Personal perspectives on information science, the evolving Internet, delivery of public services online, Web 2.0, the Web of Data, the Semantic Web, communities, folksonomies and more. With an emphasis upon convergence between some or all of the above, and a UK slant.
Adelphi Charter seeks balance between the rights of creators and those of re-creators
The recently launchedAdelphi Charteron creativity, innovation and intellectual property is couched in words that appear to strike a reasonable balance between the insane protectionism of some rights holders and the equally insane posturing of those who don't think that anyone should ever pay for anything.
“Laws regulating intellectual property must serve as means of achieving creative, social and economic ends and not as ends in themselves.
These laws and regulations must serve, and never overturn, the basic human rights to health, education, employment and cultural life.
The public interest requires a balance between the public domain and private rights. It also requires a balance between the free competition that is essential for economic vitality and the monopoly rights granted by intellectual property laws.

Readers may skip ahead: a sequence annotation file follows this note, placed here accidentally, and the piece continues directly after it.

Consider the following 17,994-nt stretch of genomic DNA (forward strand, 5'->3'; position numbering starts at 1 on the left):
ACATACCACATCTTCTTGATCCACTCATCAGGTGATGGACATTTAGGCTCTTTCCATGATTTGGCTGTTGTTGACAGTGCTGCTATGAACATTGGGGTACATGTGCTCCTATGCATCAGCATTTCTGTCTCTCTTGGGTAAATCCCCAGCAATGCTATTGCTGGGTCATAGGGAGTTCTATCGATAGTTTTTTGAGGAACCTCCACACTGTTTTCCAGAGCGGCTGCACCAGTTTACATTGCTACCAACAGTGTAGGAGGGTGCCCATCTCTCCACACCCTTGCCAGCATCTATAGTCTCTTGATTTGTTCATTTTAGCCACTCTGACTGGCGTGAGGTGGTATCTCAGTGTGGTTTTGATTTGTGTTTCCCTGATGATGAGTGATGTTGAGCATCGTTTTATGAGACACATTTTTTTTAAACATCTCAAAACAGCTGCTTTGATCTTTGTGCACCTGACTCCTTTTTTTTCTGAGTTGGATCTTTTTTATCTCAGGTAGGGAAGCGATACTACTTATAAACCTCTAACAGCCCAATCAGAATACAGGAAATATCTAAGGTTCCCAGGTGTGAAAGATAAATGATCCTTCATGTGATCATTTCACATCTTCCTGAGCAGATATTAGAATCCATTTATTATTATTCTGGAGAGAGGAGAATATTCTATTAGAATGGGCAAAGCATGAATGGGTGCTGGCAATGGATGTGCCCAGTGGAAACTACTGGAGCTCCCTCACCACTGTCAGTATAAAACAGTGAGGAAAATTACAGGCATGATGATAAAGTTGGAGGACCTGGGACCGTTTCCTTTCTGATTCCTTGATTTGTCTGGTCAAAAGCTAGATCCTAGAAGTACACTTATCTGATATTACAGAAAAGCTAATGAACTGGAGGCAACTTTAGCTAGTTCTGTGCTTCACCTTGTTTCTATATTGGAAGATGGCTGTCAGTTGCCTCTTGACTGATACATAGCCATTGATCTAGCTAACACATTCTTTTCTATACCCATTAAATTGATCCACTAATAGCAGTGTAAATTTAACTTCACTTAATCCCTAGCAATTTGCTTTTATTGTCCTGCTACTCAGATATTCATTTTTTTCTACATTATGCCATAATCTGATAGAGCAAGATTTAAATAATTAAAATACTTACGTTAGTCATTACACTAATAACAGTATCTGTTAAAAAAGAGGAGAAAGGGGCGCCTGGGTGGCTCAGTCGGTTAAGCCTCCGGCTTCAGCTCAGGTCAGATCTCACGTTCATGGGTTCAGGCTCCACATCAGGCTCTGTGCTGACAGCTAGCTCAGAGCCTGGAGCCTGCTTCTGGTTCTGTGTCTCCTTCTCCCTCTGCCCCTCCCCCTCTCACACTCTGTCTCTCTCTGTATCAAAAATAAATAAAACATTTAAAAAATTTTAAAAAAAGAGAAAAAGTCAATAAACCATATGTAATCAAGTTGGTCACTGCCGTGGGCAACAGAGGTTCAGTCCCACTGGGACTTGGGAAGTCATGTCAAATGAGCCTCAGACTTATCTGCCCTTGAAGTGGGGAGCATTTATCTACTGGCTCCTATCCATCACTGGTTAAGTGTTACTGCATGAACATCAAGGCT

Intellectual property protection must not be extended to abstract ideas, facts or data.
Patents must not be extended over mathematical models, scientific theories, computer code, methods for teaching, business processes, methods of medical diagnosis, therapy or surgery.
Copyright and patents must be limited in time and their terms must not extend beyond what is proportionate and necessary.
Government must facilitate a wide range of policies to stimulate access and innovation, including non-proprietary models such as open source software licensing and open access to scientific literature.
Intellectual property laws must take account of developing countries' social and economic circumstances.
In making decisions about intellectual property law, governments should adhere to these rules:
* There must be an automatic presumption against creating new areas of intellectual property protection, extending existing privileges or extending the duration of rights. * The burden of proof in such cases must lie on the advocates of change. * Change must be allowed only if a rigorous analysis clearly demonstrates that it will promote people's basic rights and economic well-being. * Throughout, there should be wide public consultation and a comprehensive, objective and transparent assessment of public benefits and detriments.”
That sounds fair. The devil is, of course, in the detail.
Thanks to tech journalistBill Thompson, whosewrite-upmade me look at something that a lot of others had already been discussing.